Poly/cotton. It irons well, it holds the shape of the garment. It wears well. Not as cool [temperature wise]as cotton, but cooler than polyester alone. Makes a great shirt,, scrubs for nurses, summer nighties and robes.
Women would suffer without Lycra/spandex. Our underwear moves with us, doesn't gouge, when we use it.
Hate linen. It wrinkles, and the wrinkes do not come out. The addition of other fibers do not help much. The look is unmade bed.
Cotton for summer, animal fibers for winter. Nylon windbreakers are great for waterproof, they block cool rainey wind , acrlyic is warm, and washable, have some acrlyc mittens and such.
Silk is great, it is a little warm to wear, it does wrinkle, it is hard to care for, but it is a beautiful fabric to wear. Soft and clingy, I wear my silk shirts in the sping. It is difficult to sew with, it ravels. I have a plaid one with soft navy, yellow, pink and blue colors, and I have a ruby red one. One is washable, one is not.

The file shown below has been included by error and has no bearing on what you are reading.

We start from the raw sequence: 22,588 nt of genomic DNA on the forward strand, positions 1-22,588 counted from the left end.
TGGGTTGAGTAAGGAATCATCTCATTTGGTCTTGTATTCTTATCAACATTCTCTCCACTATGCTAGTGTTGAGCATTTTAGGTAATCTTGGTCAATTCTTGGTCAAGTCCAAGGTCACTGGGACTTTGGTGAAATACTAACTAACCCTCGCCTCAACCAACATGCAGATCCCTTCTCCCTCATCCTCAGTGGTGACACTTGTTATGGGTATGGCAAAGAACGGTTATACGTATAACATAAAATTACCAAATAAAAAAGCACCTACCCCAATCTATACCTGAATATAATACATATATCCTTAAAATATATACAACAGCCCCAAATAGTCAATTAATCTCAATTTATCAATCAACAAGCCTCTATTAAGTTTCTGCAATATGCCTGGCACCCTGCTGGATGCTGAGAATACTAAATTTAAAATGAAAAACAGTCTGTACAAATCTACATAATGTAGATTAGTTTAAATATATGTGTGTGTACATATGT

Cashmere is very delicate, and there are many grades. It is very soft, and does not hold its shape, better for sweaters, and wrapps.
Yes, very possible. If properly bitmapped, gradients can be produced by the gradual reduction in size of the bitmapped dots of one color pass and the gradual increase in size of dots in the other color.
In fact, it's the same control of bitmapped dots that make full color printing, whether on a printer or screen, possible with just the CMYK gamut.